Russia's Activity in the North Has Changed: "Fewer Civilian Disturbances"

Kristian Åtland, seniorforsker ved Forsvarets forskningsinstitutt
Kristian Åtland, Senior Research Fellow at the Norwegian Defence Research Establishment. (Photo: Marie Staberg)

The Russian activity pattern in the North has changed since February 24th, 2022, believes a Senior Research Fellow at the Norwegian Defence Research Establishment.

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Over the past years, Russian firing exercises have expanded. At the same time, there is a change in where Russia exercises.

Senior Research Fellow at the Norwegian Defence Research Establishment (FFI), Kristian Åtland, has cooperated with Editor of the Barents Observer, Thomas Nilsen, and Professor at Nord University, Torbjørn Pedersen.

Together, they have mapped Russia's military exercise activity off the Norwegian coast from 2015 to 2023. The data comes from open sources, the main source of which has been Russian "Notices To Airmen" (NOTAM). 

"The notices contain detailed information about time and place for activities that could entail a possible risk to air and ship traffic, like a firing exercise in or above international waters."

That is stated by Kristian Åtland, Senior Research Fellow at the FFI and professor in political science at Nord University.

The motivation for our study is to map trends in Russian activity.

In the years before Russia's full-scale attack on Ukraine on February 24th, 2022, the Russian military exercises at sea and in the air occasionally took place in the Norwegian Sea, close to, and along the Norwegian coast, according to the study.

Some of the firing exercises took place as far south as the Vestland coast. In February 2022, however, there was a shift in the center of gravity.

Desired development

From February 2022 to December 2023, the Russians have moved most of their military activity northward, to the Barents Sea.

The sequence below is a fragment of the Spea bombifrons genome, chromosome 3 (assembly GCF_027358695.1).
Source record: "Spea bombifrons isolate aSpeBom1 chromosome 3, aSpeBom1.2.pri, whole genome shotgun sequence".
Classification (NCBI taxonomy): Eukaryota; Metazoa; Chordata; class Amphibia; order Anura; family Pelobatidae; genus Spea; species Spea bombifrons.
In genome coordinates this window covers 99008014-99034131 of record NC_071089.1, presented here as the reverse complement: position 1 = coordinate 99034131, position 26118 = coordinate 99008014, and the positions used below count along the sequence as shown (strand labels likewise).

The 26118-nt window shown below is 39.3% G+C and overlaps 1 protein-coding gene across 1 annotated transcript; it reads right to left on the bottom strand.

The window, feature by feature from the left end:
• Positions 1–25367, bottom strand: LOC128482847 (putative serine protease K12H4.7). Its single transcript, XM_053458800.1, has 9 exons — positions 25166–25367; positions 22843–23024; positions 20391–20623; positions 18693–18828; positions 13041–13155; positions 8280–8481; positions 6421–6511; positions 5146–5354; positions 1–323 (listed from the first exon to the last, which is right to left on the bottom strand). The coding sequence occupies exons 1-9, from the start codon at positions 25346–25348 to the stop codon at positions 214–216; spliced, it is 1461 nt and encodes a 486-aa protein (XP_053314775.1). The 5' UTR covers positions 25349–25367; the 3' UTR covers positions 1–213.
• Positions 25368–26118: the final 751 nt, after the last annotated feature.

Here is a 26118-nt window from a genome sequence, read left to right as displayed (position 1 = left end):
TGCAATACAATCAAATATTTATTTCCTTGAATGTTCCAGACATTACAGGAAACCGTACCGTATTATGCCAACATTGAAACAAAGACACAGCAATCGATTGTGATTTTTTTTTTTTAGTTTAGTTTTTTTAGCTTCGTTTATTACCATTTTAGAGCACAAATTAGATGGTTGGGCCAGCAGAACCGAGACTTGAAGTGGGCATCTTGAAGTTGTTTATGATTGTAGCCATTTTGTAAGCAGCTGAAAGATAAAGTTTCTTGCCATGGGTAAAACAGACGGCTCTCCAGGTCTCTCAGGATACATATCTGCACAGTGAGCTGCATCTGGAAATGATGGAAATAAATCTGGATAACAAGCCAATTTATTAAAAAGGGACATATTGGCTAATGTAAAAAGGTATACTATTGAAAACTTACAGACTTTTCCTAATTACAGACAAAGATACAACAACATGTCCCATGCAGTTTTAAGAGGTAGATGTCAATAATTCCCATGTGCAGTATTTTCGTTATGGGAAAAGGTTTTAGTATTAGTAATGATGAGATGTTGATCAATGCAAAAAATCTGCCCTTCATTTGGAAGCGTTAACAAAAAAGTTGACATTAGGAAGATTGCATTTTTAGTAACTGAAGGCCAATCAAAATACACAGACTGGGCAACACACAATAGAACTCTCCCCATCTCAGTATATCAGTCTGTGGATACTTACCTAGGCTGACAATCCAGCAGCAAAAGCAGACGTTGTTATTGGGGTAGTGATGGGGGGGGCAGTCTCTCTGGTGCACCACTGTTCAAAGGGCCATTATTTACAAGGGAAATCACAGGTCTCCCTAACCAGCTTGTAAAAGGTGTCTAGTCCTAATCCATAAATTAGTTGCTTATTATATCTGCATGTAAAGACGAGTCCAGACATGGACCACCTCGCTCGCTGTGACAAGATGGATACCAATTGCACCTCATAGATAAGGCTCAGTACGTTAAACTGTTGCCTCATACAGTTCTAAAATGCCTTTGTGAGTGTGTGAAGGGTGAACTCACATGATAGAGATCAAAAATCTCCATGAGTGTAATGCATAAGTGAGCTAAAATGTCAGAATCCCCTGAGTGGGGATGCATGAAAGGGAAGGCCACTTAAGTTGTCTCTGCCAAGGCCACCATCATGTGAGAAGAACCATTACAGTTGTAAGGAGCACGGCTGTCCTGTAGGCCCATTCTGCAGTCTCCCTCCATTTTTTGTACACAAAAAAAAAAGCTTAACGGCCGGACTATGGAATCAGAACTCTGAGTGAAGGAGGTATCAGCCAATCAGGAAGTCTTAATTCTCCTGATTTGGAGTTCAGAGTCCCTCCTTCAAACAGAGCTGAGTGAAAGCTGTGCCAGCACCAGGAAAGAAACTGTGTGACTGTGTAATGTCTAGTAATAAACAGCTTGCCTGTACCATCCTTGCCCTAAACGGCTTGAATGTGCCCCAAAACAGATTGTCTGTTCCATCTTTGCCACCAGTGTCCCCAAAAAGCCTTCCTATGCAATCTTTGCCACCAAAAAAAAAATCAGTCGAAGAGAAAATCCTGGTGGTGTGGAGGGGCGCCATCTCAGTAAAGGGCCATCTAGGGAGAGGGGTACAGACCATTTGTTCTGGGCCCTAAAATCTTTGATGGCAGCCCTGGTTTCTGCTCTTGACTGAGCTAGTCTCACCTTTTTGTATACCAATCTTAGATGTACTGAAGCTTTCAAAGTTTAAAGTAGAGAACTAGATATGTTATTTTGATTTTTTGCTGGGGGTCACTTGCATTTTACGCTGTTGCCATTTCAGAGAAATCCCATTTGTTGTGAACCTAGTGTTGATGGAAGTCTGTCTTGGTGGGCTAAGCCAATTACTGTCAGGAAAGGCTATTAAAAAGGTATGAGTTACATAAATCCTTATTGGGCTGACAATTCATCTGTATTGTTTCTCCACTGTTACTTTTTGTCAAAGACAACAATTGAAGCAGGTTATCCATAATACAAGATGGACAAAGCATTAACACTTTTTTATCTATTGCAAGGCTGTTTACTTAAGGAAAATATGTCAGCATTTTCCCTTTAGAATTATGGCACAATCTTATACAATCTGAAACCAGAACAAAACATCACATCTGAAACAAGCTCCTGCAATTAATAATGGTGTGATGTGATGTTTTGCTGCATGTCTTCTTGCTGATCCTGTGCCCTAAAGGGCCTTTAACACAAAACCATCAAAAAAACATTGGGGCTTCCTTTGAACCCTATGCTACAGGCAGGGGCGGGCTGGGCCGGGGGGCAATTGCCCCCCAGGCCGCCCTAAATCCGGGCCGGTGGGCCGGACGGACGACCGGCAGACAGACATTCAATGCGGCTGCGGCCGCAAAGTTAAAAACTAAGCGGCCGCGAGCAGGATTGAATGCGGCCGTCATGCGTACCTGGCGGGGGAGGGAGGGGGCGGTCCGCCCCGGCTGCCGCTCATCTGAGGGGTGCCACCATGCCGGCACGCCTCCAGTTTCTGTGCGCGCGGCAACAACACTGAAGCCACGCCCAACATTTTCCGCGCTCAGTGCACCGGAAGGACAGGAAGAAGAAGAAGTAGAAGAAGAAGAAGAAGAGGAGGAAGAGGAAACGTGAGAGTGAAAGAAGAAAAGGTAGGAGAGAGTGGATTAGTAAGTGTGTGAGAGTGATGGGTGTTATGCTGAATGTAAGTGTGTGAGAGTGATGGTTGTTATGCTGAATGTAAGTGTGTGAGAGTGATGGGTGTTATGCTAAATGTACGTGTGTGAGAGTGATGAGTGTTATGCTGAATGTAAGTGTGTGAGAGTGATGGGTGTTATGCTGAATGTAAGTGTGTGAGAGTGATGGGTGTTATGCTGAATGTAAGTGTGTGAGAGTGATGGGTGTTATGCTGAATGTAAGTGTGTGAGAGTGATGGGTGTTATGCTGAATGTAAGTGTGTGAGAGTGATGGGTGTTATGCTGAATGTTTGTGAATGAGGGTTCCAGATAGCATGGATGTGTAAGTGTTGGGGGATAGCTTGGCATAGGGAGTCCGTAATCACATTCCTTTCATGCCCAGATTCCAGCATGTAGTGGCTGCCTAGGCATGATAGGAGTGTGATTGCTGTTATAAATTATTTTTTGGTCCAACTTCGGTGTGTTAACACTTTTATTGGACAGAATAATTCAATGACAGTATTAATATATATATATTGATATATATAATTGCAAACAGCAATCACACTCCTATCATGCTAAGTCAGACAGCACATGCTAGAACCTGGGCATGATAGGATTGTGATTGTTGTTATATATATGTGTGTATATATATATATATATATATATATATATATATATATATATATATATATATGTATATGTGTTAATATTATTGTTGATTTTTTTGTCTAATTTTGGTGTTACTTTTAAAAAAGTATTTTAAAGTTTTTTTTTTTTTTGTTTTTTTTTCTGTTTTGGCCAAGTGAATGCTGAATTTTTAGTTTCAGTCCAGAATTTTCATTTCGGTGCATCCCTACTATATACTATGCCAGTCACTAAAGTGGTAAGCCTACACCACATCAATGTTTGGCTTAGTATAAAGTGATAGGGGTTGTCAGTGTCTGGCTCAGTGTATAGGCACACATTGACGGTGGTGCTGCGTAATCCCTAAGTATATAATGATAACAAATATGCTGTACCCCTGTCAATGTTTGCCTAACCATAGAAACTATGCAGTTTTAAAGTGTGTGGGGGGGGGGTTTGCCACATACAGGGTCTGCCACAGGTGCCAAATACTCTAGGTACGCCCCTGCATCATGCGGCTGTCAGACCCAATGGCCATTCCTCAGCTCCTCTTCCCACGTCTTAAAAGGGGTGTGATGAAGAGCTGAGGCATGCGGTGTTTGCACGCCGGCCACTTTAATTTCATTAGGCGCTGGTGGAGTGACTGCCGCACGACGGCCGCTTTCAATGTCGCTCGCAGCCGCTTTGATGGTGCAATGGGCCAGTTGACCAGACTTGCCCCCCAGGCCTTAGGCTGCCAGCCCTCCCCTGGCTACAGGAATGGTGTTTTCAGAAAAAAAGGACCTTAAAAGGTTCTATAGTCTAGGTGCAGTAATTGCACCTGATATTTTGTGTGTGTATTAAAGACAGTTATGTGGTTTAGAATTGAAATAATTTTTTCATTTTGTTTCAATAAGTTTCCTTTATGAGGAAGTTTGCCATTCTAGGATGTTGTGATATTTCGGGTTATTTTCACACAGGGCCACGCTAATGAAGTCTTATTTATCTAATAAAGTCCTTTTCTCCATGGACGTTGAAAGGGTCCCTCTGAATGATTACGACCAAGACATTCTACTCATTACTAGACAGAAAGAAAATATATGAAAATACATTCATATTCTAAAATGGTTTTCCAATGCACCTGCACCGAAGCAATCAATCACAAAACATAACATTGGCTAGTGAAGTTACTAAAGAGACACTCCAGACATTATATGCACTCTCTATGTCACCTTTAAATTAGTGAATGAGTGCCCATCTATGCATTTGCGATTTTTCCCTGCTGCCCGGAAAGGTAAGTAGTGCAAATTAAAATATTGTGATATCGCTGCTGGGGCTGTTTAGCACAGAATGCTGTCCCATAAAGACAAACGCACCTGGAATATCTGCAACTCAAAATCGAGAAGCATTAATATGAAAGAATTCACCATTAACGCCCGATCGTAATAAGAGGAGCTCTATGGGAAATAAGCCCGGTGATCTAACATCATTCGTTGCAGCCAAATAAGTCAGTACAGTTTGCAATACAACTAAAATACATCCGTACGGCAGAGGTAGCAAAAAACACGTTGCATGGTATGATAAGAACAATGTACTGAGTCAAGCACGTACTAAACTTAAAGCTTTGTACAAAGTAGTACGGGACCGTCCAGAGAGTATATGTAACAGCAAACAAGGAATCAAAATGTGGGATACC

Uss Harry S. Truman under øvelse Trident Juncture 2018.
USS Harry Truman during the Trident Juncture 2018 exercise. (Photo: Odd Linnea Brekke Iden / the Norwegian Armed Forces)

"Symbolic demonstrations of strength far south in the Norwegian Sea, as we saw during the Trident Juncture exercise in 2018, have mainly ceased. Since February 24th, 2022, there has not been a single Russian NOTAM incident in the Norwegian Sea south of the Arctic Circle."

Åtland believes it is positive, seen from the Norwegian side, that the Russian Northern Fleet conducts most of its firing exercises in their own vicinity.

"It will affect civilian activity off the Norwegian coast to a lesser degree, whether that is fisheries or civil ship and air traffic."

There are fewer disturbances for the fisheries and civilian ship and air traffic now.

"The problem for the civilian activity has been having to sail around closed-off areas, which could entail extra costs in terms of fuel."

Åtland emphasizes that this is completely legal activity according to international law.

"Everything happening outside Norwegian territorial waters, i.e., more than 12 nautical miles from the coast, is essentially completely legal."

"It is desirable that Russia considers and minimizes disturbance of civilian infrastructure and civilian activity when choosing where to conduct these firing exercises."

According to Åtland, Norway should surveil the Russian military activity happening close to Norwegian waters and airspace.

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More extensive and longer firing ranges

Although military activity has moved from the Norwegian Sea to the Barents Sea, outside the coast of the Kola Peninsula, the firing ranges have changed. 

The firing ranges have become larger and longer.

"A clear trend is that the firing ranges have become more extensive in the past two-year period than in the years before 2022. Several large Russian firing ranges in the Barents Sea are partly in the Russian economic zone and partly in the Norwegian. At the same time, the firing ranges last longer on average."

The longest firing range registered was 11 days, according to Åtland.

The researchers have also explored whether the firing ranges coincide in time and space with NATO exercises in Norwegian waters.

"The Russians established a firing range on top of a Trident Juncture exercise area. It was clearly politically motivated."

The aim was to put a spanner in the works of the NATO exercise.

Examples of similar behavior from the Russian side have been observed in connection with American forces visiting Norway, as well as other NATO exercises, according to Åtland.

"For example, we saw it during the Cold Response exercise in March 2022. The day after the opening of the exercise, the Russians announced a firing range in the Norwegian Sea. However, this was small in extent and relatively short-lasting – three days – and was located far from the coast, about midway between Northern Norway and Iceland."